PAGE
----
When asked if he had learned anything about himself as a general manager in a season that can only be described as trying and tumultuous, Orlando’s Otis Smith smiled as if he had no words to describe his emotions over the past few months.
Smith’s organization was held hostage in free agency by its franchise center, who then changed his mind and decided to stay for at least one more season. Then the center began experiencing back problems that required surgery. In between, he was called out by his coach for asking management to fire the coach. All parties - except the coach - denied the center made that request.
This is life in Disney World, where the Magic will enter the playoffs as a team that can’t wait for this nightmarish season to conclude.
It is almost guaranteed that there will be wholesale changes in the front office and coaching staff, while Dwight Howard recovers from surgery to repair a herniated disk and prepares for what may be his final season in Orlando.
Next fall, the speculation will start all over again, with Howard likely submitting a list of teams to which he would prefer to be traded. Coach Stan Van Gundy will likely be gone because the drama is too thick for even his self-deprecating sense of humor. And Smith’s status is unclear.
It’s difficult to fathom that just three years ago the Magic reached the NBA Finals and were a team on the rise, an Eastern Conference power led by Howard ready to unseat the Celtics and LeBron James’s Cavaliers. Now they are a leaguewide cautionary tale for coddling superstars.
With a summer’s worth of change likely ahead, the Magic still have to play a postseason series, possibly against the red-hot Pacers. Howard is out for months, and Hedo Turkoglu may miss the playoffs with a facial fracture sustained in a collision with . . . Howard.
Still, Smith has remained steadfast through a season that would overwhelm most.
“Your goals are your goals, your visions are your visions, and you have to stay on task with that,’’ Smith said. “We are in professional sports, and the mere fact you are interviewing four or five times a day and the mere fact that you got Twitter and everything else, you can’t control what guys are going to say or what’s going to be reported, unfortunately. We just respond to it and deal with it as we have to.’’
So what to do? The Magic will have to take the court for a playoff series with Ryan Anderson as their most established offensive weapon and rebounder. Jameer Nelson, dogged by Howard because of his preference to play with Deron Williams, is having a career-worst season, while players such as Jason Richardson, Quentin Richardson, and J.J. Redick are hardly intimidating to opposing defenses.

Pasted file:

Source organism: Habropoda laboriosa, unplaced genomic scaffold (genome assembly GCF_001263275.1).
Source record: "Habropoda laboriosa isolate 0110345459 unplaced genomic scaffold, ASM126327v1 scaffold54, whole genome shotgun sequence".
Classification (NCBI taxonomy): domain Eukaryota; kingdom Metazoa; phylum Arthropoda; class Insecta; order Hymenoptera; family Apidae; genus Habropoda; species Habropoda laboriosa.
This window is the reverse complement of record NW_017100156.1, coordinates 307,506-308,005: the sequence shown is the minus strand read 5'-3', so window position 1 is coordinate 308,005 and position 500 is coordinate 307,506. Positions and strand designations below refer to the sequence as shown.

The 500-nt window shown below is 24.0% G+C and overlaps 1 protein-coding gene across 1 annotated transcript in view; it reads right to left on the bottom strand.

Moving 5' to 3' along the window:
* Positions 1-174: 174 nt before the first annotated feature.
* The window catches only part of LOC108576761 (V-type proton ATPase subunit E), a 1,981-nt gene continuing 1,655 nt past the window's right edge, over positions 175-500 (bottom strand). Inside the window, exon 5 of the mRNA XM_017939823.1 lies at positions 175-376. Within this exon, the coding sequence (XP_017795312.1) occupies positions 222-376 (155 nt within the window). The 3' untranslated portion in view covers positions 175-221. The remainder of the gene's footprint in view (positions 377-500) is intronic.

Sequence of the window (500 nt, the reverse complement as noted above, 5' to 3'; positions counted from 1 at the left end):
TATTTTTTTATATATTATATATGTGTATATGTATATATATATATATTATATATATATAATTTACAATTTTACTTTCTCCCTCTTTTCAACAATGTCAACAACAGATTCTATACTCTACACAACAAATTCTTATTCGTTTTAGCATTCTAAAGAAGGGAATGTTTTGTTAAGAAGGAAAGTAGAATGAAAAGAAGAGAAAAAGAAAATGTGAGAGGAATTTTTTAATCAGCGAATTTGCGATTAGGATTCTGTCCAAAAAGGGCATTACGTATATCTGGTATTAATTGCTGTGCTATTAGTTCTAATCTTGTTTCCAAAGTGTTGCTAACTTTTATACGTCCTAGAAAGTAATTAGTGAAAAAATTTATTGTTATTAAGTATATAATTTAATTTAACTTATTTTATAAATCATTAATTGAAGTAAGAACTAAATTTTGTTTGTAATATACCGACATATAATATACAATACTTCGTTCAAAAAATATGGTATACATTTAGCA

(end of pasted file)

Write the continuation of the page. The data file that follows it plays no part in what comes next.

“We’re playing, but the fact of matter is, the biggest part of our team is out,’’ Smith said. “It’s kind of hard to get comfortable when you’re built around a center that’s not playing, and a small forward is not playing that we put a lot of stock in.
“So the guys are playing hard, they’re competing, they’re looking like a team, but when you don’t have that biggest piece in the middle, you miss that piece.’’
After Howard put the team through misery with a trade demand that he eventually rescinded, the implosion continued on the morning of April 5 when Van Gundy - one of the league’s more brutally honest coaches - said matter-of-factly that Howard requested he be fired. Moments later, unaware of that bombshell, Howard joined his coach on the podium for one of the more awkward on-camera moments in recent memory.
Since then, it has been a bizarre atmosphere in Orlando, with Howard denying he made the request, Van Gundy almost asking to be fired, and Smith trying to keep his business-as-usual attitude through the chaos.
“We’re all trying to compete for the same goal, we’re all trying to put our team together, we’re all trying to compete for the NBA ring,’’ said Smith, “so with that being said, you have to build your team how you see fit.
“I’m not any more patient or impatient, I am the same as I have always been. I understand the job, and my No. 1 priority is to continue to build a team and protect the franchise and organization, so I don’t think I’ve learned any more than I already knew.’’
Smith said he maintains a solid relationship with Howard, whose maturity and leadership have been questioned throughout this ordeal. Smith has taken some chances with questionable characters before and tried to surround Howard with aging talent, hoping for a resurgence.
But that approach has failed miserably the past few years, and the one cornerstone he relied upon to remain in Orlando for the next decade appears to change his mind daily about his desire to stay.